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Higher speed limits 'save lives'

Fri, 28 Feb 2014

AN INCREASE in the speed limits on some roads in Denmark has reduced traffic collisions and cut road deaths. The two-year trial has also found that higher speed limits on motorways have helped lower the number of accidents.

The Danish road directorate conducted the trial on rural two-way roads where there had previously been an 80km/h (50mph) speed limit and increased it to 90km/h (56mph). What the study found was that slower drivers increased their speed slightly while faster drivers reduced their speed.

Average speeds on these roads remained almost unchanged but the smaller difference in speeds between faster and slower traffic resulted in fewer accidents. The Danish road directorate says the move helped lessen the frustration of drivers who found themselves behind slower vehicles and reduced the urge to overtake.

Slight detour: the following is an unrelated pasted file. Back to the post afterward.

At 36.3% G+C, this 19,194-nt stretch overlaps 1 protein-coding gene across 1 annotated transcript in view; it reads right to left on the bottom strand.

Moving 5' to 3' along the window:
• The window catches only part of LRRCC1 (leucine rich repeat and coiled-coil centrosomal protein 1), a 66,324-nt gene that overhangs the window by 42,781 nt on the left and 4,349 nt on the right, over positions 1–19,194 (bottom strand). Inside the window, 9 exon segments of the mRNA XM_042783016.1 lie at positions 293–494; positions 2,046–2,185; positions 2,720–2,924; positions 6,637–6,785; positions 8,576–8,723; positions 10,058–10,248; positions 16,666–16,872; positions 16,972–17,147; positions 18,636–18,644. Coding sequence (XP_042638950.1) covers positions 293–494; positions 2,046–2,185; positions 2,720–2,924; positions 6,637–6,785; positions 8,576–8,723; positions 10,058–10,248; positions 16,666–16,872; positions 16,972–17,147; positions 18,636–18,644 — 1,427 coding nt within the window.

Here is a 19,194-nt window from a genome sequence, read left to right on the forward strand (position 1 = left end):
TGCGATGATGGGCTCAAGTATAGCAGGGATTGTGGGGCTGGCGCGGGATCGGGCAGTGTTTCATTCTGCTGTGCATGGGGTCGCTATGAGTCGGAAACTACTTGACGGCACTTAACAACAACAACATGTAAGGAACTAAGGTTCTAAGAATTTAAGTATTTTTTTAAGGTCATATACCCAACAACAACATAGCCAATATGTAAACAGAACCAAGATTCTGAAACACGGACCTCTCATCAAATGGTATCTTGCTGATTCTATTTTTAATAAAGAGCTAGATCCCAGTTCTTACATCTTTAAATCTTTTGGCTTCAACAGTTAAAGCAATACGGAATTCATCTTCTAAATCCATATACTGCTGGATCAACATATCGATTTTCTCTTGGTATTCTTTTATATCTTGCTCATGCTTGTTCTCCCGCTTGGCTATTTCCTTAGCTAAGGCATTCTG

Danish police were initially unsure of this trial, but Erik Mather, a spokesman for the Danish Traffic Police, said: ‘The police are perhaps a little biased on this issue, but we've had to completely change our view now that the experiment has gone on for two years.’

Brian Gregory, of the Alliance of British Drivers, added: ‘These findings vindicate that raising unreasonably low speed limits improves road safety by reducing speed differentials and driver frustration.’

By Press Association reporters